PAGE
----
Sunday, June 17, 2012

The Nines Have It

The Nines in the Tarot are somewhat unique, as they represent both accomplishment and movement. The corresponding Major Arcana card is the Hermit, telling of accomplishment, reflection and also desire for something deeper. Having come all this way, past the foundation of the Eights, we're at a place of completion, ready to move towards something new. The Nines can be cards of reflecting back on what has come, and with that, reflecting forwards on what we can continue to do. To reference the Hermit again, he carries a lantern and a staff- one symbolic of illumination of the way ahead, through his experience, knowledge and understanding, and the other symbolic of his dominion, earned through his efforts and insights into the world and the path he's on.
Again, considering each Nine individually, let's begin with the Nine of Wands-
This image comes from the Legacy of the Divine Tarot, and bears a sense of heaviness and weight. It looks like this figure has been working hard, and building up a defensive position with the wands behind him, and is pretty worn out because of that. The message of this card is accomplishment and security- having worked to secure a position, it's now time to rest a little. It doesn't matter how tough you are, everyone needs a rest once in a while, and this card is a message to take that break. If there are renewed challenges ahead, don't go charging right into them- better to put up a solid front than to go into it tired and weakened. This card is also a message of knowing limitations- perhaps even asking for help. Being a Wands card, there's a tendency to want to press on, to exert our will over the situation. However the card also tells us that there needs to be a balance. And this is the negative aspect of the card- not allowing adequate time for rest, and not allowing for help from others. Sometimes, the wiser plan of action is not to press forwards, but rather to wait.
Next, we have the Nine of Swords. Here is a similar message of insight and thinking, though the focus is different.
This rendering comes from the Vampire Tarot, and shows how the mind (here symbolized by the vampire) can conjure up all kinds of horrible scenarios, and can drive itself to anxiety. The message of the Nine of Swords is that it's time for a reality check- don't get so lost in your own mind that you miss what's really going on. The mind feeds on itself, and the mind creates its own fears, in some cases. So the solution here is to use that logical mind- look at the situation objectively, see what really is happening, and what is instead the product of our own imagination. The negative aspect of this card is precisely that opposite- being unable to draw that distinction between reality and imagination, and swinging at phantoms when giants are waiting.
The next card is the Nine of Cups- here is a more positive message, although also along the same lines.
Here is the 9 of Cups from the Gilded Tarot, showing a person, possibly a brewer or saloon owner, with the fruits of his labor, so to speak. The message here would put us in the position of walking through the door to this saloon, and meeting this man. He's in a good mood, perhaps having tasted the wine or beer or whatever it is, and found that it's been a good year indeed! Time to grab a bar stool and toast his success! The man is no doubt thinking about all the profits he'll make, and how his reputation will spread. This card tells of success, and happiness, perhaps coming as a result of long hard work. But nonetheless, the time has come to enjoy it. This is often a card of celebration and reward. But at the same time, there remains that sense of looking back over all that's come before- a good head on our shoulders will allow for a moderate enjoyment of the good head on the beer. (Okay, that was lame, I admit.) But the message is, enjoy with moderation, and enjoy with common sense, so that you don't overindulge or act impulsively. Moderation, and the knowledge of how that moderation works, is the key to understanding this card. In its negative sense, the card tells of not having that moderation- either not experiencing or not remembering the lessons life has taught you, and though overindulgence can also teach those lessons, it's sometimes easier to take another's word for it who has already been there.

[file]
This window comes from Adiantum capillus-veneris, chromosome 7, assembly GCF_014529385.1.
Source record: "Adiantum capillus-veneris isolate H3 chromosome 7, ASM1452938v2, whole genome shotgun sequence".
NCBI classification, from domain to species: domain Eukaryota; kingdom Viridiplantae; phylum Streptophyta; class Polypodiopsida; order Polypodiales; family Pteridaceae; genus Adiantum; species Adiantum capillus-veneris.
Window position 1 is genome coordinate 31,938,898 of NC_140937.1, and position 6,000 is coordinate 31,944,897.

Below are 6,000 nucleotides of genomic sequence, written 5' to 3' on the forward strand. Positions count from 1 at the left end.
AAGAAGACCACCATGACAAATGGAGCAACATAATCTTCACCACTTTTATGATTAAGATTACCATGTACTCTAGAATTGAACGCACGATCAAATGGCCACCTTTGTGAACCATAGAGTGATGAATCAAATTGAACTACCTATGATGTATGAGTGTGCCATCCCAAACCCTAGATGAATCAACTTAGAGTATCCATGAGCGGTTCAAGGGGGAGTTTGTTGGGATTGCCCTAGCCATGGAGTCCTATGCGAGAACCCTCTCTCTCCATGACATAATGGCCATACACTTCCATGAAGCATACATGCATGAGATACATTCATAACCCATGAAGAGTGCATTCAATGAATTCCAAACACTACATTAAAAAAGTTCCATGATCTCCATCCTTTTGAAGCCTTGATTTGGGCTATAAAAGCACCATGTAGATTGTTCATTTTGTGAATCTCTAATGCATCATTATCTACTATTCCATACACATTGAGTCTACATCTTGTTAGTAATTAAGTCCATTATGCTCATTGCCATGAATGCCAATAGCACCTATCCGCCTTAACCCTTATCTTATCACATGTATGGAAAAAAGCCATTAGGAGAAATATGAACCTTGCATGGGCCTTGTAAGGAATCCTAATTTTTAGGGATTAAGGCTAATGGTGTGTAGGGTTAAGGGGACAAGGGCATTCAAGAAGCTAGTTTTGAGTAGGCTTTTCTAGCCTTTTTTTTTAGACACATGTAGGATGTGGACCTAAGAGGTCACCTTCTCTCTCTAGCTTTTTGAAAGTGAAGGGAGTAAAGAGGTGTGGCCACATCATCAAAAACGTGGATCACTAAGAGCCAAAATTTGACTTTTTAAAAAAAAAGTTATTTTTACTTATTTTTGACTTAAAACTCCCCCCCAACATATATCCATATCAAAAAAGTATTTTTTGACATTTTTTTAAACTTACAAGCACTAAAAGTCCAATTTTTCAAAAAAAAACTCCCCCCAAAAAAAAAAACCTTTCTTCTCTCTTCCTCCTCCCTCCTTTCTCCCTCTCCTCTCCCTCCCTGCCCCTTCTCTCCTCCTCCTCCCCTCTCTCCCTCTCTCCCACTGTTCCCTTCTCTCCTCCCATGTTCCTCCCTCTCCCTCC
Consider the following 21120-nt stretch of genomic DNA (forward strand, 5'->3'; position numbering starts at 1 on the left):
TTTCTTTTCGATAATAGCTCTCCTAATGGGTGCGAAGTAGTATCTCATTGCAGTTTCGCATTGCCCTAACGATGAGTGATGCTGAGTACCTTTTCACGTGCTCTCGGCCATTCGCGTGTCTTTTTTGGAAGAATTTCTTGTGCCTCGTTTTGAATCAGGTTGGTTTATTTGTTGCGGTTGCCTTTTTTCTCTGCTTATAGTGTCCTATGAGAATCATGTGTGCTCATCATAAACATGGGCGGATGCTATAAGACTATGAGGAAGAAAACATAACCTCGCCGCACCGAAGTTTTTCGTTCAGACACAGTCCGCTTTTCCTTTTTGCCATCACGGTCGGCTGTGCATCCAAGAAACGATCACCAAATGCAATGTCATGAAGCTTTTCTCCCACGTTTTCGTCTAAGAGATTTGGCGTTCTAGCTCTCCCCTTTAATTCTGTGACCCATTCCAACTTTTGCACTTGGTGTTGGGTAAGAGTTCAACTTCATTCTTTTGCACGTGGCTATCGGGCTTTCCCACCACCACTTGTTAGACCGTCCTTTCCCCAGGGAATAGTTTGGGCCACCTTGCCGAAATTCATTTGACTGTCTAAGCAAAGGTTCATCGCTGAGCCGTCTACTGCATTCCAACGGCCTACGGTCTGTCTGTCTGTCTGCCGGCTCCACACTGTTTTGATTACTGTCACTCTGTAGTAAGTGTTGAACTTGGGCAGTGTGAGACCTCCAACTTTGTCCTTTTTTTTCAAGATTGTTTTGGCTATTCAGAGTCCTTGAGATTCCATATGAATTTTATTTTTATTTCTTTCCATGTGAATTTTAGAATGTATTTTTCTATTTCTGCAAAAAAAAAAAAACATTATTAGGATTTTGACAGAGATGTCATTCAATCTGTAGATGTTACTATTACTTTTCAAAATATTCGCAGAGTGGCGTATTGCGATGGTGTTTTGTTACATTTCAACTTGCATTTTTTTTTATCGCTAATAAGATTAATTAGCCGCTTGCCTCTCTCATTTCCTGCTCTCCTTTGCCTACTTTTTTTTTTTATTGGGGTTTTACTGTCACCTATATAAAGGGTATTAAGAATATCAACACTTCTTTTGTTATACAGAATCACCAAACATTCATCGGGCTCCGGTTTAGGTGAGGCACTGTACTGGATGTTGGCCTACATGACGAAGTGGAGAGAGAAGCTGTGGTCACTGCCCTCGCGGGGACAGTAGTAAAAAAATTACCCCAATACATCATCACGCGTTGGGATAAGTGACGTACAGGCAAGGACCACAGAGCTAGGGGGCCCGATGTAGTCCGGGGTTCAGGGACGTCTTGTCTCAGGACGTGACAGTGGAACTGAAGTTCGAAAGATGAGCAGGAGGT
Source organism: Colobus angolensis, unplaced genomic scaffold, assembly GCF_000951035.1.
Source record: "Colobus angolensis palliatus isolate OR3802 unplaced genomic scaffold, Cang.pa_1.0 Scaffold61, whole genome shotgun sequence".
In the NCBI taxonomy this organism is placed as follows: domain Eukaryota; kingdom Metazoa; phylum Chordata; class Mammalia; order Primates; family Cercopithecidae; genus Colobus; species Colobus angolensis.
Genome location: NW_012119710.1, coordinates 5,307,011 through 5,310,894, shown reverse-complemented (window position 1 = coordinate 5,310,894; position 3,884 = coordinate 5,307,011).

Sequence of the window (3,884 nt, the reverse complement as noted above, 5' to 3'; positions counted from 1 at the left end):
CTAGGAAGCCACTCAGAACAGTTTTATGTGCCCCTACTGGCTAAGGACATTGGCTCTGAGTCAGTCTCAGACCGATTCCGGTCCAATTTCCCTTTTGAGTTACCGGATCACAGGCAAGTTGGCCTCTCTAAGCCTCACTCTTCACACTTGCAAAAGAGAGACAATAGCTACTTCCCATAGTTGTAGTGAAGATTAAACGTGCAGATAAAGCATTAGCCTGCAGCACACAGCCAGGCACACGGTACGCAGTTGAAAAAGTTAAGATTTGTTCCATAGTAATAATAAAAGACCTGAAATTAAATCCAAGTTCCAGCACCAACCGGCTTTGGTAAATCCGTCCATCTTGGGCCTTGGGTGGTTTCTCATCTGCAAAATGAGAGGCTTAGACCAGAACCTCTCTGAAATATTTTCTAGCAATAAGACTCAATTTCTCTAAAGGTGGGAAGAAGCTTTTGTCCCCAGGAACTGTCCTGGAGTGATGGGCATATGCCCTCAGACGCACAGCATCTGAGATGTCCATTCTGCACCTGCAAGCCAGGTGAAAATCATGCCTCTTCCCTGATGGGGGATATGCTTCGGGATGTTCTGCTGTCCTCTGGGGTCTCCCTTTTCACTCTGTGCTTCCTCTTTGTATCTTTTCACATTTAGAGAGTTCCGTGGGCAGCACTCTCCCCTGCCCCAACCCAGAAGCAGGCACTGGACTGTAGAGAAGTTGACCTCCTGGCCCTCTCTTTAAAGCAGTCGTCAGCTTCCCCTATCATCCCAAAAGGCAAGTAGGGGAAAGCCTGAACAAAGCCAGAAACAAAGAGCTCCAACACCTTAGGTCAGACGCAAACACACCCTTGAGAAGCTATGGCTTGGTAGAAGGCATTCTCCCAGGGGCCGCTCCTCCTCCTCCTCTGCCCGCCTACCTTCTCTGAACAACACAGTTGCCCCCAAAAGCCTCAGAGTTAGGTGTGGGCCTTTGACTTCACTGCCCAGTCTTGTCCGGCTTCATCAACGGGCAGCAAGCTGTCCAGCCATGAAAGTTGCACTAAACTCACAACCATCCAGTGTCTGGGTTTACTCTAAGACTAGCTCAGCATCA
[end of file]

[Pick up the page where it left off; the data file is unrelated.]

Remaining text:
Finally, the 9 of Pentacles- also a card of enjoyment, of having worked hard, now enjoying the products and end results of that hard work.
Here we have the Druidcraft Tarot's take on the Nine. I've always wondered why a falcon always appears on this card, and realized that it's also the falcon's handler that factors into this. Though there's a pleasant garden, and in this case, a stone wall, indicating security and being built up and safe, there's also a message here of a need to understand, to work with what's around us. So what does that have to do with a falcon? Well, I understand they have very sharp claws and beaks, and are trained to go track down prey- a person must understand what this falcon is capable of doing to be safe with it. So it is with the Nine- though there's abundance and bounty, we need to maintain a degree of objectivity- the Nine is not the end result, neither are the Tens. Though these represent accomplishment and completion, life moves in cycles. We move forwards and upwards, and what has come before has shown us the way to what comes next. Again, the negative aspect of this card is that this bounty and wealth can turn against us, and control our lives.
So in the Nines, we see a generally positive message. Here we have things working out, and perhaps even a deeper level of understanding. Yet with this understanding, as in the Eights, we have the choice to remain where we are or move forwards still further.

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